Clearly, Dick Cheney has secured his legacy as the vice president who misled our country into war in Iraq under false pretenses, then imposed a number of governing policies there that utterly failed.
It is true that President Obama has made some mistakes. He did not pay enough attention to the sectarian abuses and divisive policies of Prime Minister Maliki, who may lose his power because he wasn't willing to share any of it. Maliki's intransigence prevented an agreement with the White House for a continuing American military presence in Iraq after December 2011, so now President Obama has no strong hand to play to impose more inclusive leadership in Baghdad.
But President Obama must not send American troops back to Iraq at this point, or re-engage militarily in the current sectarian and civil strife. That would make no sense. We cannot resolve Iraq's problems for them. We cannot make the Shiites like the Sunnis, or the Sunnis like the Shiites, or either of them like the Kurds. America has no acceptable or sensible military solution today to the problems in Iraq, and we must face that reality.
There is always a critical role to be played on the world stage by robust American diplomacy, and that is still true in Iraq. But those needed efforts to bring a more inclusive government to Baghdad will have to be made behind the scenes, because our active presence there now, particularly in any military capacity, would do far more harm than good. Thanks in part to Dick Cheney and his failed policies, many Iraqis and most Sunnis don't want America to meddle in their country anymore. The trick for our diplomacy will be to get those Iraqis to turn their backs on the insurgents and jihadists.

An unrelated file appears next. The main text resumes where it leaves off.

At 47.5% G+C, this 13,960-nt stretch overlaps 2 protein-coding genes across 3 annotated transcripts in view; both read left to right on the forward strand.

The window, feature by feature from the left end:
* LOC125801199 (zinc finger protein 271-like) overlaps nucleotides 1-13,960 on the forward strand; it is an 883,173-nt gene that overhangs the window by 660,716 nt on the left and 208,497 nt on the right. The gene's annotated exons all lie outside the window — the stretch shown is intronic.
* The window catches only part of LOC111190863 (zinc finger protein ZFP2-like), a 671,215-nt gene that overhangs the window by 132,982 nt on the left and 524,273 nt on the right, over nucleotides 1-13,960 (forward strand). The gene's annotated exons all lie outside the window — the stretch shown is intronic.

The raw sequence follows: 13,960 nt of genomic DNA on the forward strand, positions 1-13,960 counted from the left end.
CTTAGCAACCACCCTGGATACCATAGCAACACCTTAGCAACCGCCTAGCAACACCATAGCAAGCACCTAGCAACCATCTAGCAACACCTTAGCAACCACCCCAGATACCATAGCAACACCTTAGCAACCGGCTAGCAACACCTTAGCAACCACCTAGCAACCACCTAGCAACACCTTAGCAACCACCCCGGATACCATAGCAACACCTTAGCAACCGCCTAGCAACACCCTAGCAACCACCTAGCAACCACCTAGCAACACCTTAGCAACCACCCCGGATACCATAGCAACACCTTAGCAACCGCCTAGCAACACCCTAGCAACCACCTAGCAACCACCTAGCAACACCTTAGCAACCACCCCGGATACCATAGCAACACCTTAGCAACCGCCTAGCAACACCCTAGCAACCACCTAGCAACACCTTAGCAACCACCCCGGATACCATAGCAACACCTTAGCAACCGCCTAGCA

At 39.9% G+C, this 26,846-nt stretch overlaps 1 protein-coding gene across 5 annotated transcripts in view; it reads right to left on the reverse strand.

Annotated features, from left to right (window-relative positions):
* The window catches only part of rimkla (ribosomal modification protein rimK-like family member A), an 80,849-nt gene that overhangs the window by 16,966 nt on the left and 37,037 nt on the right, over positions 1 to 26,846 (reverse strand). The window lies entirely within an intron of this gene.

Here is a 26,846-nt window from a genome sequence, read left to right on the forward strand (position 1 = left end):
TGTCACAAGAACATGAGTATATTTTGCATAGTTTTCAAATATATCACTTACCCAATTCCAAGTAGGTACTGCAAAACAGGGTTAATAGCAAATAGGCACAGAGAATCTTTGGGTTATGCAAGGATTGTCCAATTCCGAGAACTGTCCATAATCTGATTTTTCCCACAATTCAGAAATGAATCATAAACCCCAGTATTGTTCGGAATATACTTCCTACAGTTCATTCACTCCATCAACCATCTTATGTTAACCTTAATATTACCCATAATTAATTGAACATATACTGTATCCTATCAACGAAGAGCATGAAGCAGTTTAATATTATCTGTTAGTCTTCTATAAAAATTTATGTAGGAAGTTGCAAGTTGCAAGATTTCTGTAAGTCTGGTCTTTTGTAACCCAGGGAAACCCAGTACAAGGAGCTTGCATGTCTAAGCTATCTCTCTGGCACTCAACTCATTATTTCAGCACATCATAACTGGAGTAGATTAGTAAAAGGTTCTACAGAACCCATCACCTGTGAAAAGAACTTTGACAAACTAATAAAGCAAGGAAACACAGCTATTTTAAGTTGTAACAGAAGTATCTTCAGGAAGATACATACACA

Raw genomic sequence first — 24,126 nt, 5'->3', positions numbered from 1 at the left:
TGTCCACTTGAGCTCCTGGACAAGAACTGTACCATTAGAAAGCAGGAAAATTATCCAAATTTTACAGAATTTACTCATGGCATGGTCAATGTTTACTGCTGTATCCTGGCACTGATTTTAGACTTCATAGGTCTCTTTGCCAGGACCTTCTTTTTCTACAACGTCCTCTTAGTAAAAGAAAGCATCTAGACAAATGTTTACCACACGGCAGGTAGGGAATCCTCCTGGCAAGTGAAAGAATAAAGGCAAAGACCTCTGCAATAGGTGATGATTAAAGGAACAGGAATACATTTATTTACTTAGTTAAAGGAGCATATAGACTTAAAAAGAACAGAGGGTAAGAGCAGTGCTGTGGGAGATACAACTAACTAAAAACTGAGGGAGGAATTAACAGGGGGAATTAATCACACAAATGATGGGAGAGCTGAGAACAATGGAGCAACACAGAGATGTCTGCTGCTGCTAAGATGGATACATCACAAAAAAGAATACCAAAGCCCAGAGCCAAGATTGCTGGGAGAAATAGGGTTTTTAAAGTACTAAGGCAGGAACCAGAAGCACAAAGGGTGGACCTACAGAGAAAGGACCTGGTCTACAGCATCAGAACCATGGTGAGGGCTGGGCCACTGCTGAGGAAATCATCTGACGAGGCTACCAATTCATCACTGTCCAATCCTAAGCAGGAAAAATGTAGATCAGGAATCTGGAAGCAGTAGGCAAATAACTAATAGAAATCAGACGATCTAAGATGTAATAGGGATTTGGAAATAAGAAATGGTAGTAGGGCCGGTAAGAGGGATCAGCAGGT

There is no question that the violent methods of ISIS in eastern Syria and western Iraq are a real threat to regional stability. The Muslim majorities in Syria and Iraq must be alarmed by the declaration of a conservative religious caliphate by ISIS in their midst. Such a caliphate claims the allegiance of all Muslims, yet the existing governments will surely not accept the extremism and brutality of this caliphate.
America should realize that the repressive leader Bashar al-Assad is going to retain his power in Syria for the time being, and that the conservative clerics of Iran are going to maintain their hold over Maliki in Iraq, and quite likely over any successor as well. Neither Assad, Maliki nor the mullahs of Iran are going to tolerate the caliphate created by ISIS in that part of the world.
The lesson of the 2003-2011 Iraq War for the United States is that never again should Congress authorize preemptive war without prior public disclosure of the key intelligence findings on which the President is relying to make the case for war. Had the intelligence been disclosed in 2002, I believe Congress would not have authorized the Iraq War.
The lesson for President Barack Obama in 2014 is that he must not order a major intervention in Iraq or against ISIS without prior public disclosure of the intelligence that would justify such a reengagement, and he must secure congressional authorization for such military action.
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